Thursday, June 18, 2009


Dave Balter coined this great term. It describes the quest of marketers for size at all costs. Because marketers were raised on the scale of mass—TV, radio, newspapers—they have a churn and burn mentality. The internet turns this upside down. The internet is about who, not how many. The internet lets you take really good care of 100 people instead of harassing 2,000.

Yet, panicked marketers still look for scale (How many followers can we get? What can we do with a Facebook fan page?) and then hijack that attention, hoping to filter out the masses and get a few sales.

Scalejacking inevitably tarnishes most communities, because individuals (people) hate being treated like numbers just standing by to be filtered.

Stephen Stills wrote, "If you can't be with the one you love, love the one you're with." I think he was wrong. On the Internet, the mantra that works is, "Be with the ones you love (and the ones that love you.)" Ignore everyone else. It doesn't have good internal pentameter, but it's true.

- Borrowed from

Thursday, June 11, 2009

twitterati the new parparazzi ! and this one ROCKS !

"ambient awareness" that the new wanna nirvana or so it seems till the next big thing tweets us !

twitter is an awesome media vehicle. Its what i called viral and nothing i know now caught the imagination of both the masses and the corporates than this one did.

I am attempting to feature some of the greatest turns , up and downs we take on the roller coaster defining the new "knowledgecomonics" at this space. For the young and the ebullient Gen Y and Gen Z taking on the malleable thinker like me belonging to the Gen X. And then we have the irreverant Gen Y lot , children of the baby boomers egging on both GenX and Gen Y folks .

Which ever generations we consider they have a huge play field and they play their own game.Fast and Furious. In the stadia of twittersphere ; bloggersphere ; googlewavesphere et al.

Microblogging platform Twitter has 32 million users, an increase from about 2 million a year ago, according to research mentioned in the Wall Street Journal. Some Internet measurement services show that figure increasing 50% to 100% month over month. While it is not clear that Twitter will become as large as social networks MySpace and Facebook or video-sharing site YouTube, the company could certainly have 50 million visitors by the end of the year.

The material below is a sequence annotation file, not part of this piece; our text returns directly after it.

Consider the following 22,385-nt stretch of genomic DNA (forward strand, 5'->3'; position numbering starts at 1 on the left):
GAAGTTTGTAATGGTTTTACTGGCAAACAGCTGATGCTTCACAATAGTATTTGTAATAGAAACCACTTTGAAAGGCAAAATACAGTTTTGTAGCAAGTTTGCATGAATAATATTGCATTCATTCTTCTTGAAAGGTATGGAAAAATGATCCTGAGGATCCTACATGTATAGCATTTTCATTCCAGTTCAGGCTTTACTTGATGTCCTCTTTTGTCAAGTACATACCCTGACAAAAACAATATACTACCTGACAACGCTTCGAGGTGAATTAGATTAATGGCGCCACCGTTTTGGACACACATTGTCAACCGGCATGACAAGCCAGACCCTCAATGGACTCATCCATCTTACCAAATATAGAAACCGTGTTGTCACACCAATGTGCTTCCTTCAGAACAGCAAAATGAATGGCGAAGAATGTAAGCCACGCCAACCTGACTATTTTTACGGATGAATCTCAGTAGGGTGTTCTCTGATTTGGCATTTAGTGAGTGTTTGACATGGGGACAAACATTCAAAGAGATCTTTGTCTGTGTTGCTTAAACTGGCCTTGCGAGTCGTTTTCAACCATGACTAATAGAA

As Twitter grows, it will increasingly become a place where companies build brands, do research, send information to customers, conduct e-commerce and create communities for their users.

Think about it, having the opportunity to tell customers about attractive sales and new products can be done at remarkably low cost while providing for greater geographic accuracy.

The medium and the likes may well have catapulted Barack Obama to thr top job in America. Consider this - Following President Barack Obama's groundbreaking success in recruiting and organizing millions of supporters on Twitter and other social sites such as Facebook, Qik, YouTube and Flickr, a growing number of Representatives are tapping into domains that many previously reserved for their grandchildren.

And now - In today's carefully stage-managed Washington, the last thing anyone expects from members of Congress is candor or spontaneity. But then there are already sprouting evidences of Congress's love affair with twitter. So perhaps it's not all that surprising that Representative Pete Hoekstra unwittingly triggered a maelstrom of criticism last weekend when he Twittered about his trip to Iraq.

Like I am beginning to realise that " Its not what twwiter does that make its powerful , but what we do on twitter that make it the potent force it is . Untill offcourse it become a frankenstine that we fear like the parparazzi .

Call it "folkeconomics" or "Crowd Sourcing"..the way we proces information and exchange knowledge has entered a phase of furious change in transition.

Here's is an excerpt with example which enlightens us on the power of twitting :-

The one thing you can say for certain about Twitter is that it makes a terrible first impression. You hear about this new service that lets you send 140-character updates to your "followers," and you think, Why does the world need this, exactly? It's not as if we were all sitting around four years ago scratching our heads and saying, "If only there were a technology that would allow me to send a message to my 50 friends, alerting them in real time about my choice of breakfast cereal."